Anyone that has studied economics at any level will have heard about Price Discrimination. I first learnt about Price Discrimination when I was just 17 years old as part of my A-level economics course. It is an essential part of any basic microeconomics course. It is also the key to understanding how media owners can maximise ad revenue. For this blog post, I will first describe what Price Discrimination is and secondly describe how to use it as a real-world programmatic media pricing strategy.
Price Discrimination (The Theory)
It’s been a while since I studied Economics, what is Price Discrimination?
Price discrimination is simply a pricing strategy where a seller sells similar goods or services at different prices to different buyers. The price charged to each buyer depends on their willingness to pay. Sometimes people use the term differential pricing for the same thing. See here for Wikipedia definition.
See below demand curves (remember those?) for ad inventory. The first chart shows the typical situation, i.e. a technology-led solution with no coherent sales strategy and a single exchange price (bid floor) and multiple exchanges. This is contrasted with the ideal scenario, where a price discrimination sales strategy enabled by a single exchange set-up with dynamic bid-floors. It can clearly be seen that the firm earns more money where it can set a price for each buyer.
Two things need to happen if a price discrimination strategy is to work. Firstly, the Publisher must be able to find out the maximum each buyer is willing to pay. Secondly, the Publisher must prevent reselling and arbitrage, i.e. allowing buyers from selling to each other.
The first condition sounds really difficult to achieve in any practical way… at first. Even looking beyond digital media, how can any firm simply ask customers how much they are willing to pay then charge them that amount?
The answer to that depends on the nature of what is being sold and the market structure. There is always a way of finding a mechanism or proxy to calculate willingness to pay. Probably, the easiest type of market to operate a price discrimination strategy is in a market for perishable goods. The reason is that the product being sold is restricted by time and time is used as a mechanism to tease out willingness to buy.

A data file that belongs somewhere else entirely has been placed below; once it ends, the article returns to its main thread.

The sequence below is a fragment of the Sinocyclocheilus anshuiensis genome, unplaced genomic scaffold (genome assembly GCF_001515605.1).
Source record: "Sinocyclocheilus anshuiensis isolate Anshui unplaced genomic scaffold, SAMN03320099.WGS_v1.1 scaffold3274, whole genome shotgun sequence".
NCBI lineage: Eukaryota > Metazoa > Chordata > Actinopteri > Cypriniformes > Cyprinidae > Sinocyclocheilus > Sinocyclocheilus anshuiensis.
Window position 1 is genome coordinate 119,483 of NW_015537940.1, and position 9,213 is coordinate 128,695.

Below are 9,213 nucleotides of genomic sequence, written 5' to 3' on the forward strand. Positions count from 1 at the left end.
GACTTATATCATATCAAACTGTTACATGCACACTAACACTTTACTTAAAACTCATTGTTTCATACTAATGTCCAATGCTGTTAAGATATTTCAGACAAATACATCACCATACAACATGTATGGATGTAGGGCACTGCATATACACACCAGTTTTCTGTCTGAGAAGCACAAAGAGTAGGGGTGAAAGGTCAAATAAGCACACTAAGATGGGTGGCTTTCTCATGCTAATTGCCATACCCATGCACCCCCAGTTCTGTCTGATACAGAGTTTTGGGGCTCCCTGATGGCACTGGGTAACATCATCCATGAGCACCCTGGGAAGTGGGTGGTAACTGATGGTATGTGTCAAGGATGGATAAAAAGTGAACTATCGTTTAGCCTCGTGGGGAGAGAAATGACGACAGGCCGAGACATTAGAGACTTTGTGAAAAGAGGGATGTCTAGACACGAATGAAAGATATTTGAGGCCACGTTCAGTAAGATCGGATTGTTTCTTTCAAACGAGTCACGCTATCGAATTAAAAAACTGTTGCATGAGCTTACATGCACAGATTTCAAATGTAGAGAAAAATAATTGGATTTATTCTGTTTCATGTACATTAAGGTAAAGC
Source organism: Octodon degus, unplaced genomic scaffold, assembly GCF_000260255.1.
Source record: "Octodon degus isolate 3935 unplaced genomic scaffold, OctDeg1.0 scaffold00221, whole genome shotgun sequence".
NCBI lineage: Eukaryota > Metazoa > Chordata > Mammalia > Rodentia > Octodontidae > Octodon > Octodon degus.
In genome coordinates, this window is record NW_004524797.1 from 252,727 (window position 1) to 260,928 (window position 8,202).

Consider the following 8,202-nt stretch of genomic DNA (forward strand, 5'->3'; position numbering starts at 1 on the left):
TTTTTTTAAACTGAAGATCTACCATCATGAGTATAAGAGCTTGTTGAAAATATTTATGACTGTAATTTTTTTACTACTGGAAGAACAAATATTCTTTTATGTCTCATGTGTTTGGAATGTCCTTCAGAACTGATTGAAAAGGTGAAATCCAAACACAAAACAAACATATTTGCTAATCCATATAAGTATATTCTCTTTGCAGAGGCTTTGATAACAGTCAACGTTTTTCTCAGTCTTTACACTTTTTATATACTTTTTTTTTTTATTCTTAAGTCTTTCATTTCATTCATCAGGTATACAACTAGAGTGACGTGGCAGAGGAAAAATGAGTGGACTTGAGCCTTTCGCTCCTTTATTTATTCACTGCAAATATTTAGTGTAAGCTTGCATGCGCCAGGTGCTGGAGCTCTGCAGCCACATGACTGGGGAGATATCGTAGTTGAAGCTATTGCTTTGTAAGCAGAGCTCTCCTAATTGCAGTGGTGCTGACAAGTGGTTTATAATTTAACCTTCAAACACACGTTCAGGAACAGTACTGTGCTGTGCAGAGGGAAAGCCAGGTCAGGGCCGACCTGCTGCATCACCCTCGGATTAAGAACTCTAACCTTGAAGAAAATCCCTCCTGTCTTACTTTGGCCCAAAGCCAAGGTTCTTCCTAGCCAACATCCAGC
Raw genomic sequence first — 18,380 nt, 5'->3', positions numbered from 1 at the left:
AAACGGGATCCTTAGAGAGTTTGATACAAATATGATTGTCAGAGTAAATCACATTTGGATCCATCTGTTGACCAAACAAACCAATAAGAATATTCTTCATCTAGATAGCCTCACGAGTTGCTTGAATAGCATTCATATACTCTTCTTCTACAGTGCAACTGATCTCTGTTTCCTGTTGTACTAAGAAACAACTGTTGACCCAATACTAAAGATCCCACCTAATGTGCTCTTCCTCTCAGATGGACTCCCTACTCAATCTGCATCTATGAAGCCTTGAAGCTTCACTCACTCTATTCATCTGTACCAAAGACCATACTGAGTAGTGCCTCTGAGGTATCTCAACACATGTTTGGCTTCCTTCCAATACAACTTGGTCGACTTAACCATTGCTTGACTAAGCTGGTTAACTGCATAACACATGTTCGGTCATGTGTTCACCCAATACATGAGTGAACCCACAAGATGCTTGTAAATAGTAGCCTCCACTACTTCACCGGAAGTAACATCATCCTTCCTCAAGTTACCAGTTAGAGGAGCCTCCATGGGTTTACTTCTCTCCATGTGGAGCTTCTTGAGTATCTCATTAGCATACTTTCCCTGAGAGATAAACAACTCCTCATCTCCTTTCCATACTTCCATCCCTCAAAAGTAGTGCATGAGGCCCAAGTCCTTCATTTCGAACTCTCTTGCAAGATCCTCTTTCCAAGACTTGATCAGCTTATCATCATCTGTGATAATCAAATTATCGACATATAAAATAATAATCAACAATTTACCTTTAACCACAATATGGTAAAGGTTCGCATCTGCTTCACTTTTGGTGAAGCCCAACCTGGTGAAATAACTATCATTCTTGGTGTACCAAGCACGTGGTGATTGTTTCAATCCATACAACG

The best example is the travel industry. All travel tickets have a fixed expiry time, a flight ticket has a zero value one second after the gates close. The value of a plane ticket depends on three main variables: type of seat, day/time of flight, days/time from departure. Most of us have compared these three variables when booking a flight and when this happens we are working out our willingness to pay!
The second condition sounds difficult too. How does a firm stop an intermediary from buying at a low price and selling at a higher price (i.e. arbitrage)? This is achieved by strictly allocating the product to the buyer. Again, the easiest way to do this is with perishable products. For example, most tickets for most events or travel are restricted to the buyer. In many cases, the firms selling these tickets have lobbied lawmakers to make it illegal (or at least very difficult) to resell tickets. This is the case for everything from festival tickets to airline tickets. It should be no surprise that changing a name on a flight ticket (even when it is to correct a misspelling) is so difficult and costly.
Does price discrimination really work?
Price discrimination has been around a very, very long time. That should give some indication of how useful a strategy it is. The first serious academic work on it was done by the French civil engineer and self-taught economist Jules Dupuit in the 1840s. However, Dupuit only provided the first rigorous academic analysis to what was already common practice. There are many examples of price discrimination strategies in practice, for examples the use of coupons, premium pricing (i.e. economy, regular and premium prices), student discounts, pensioner discounts and volume discounts, etc.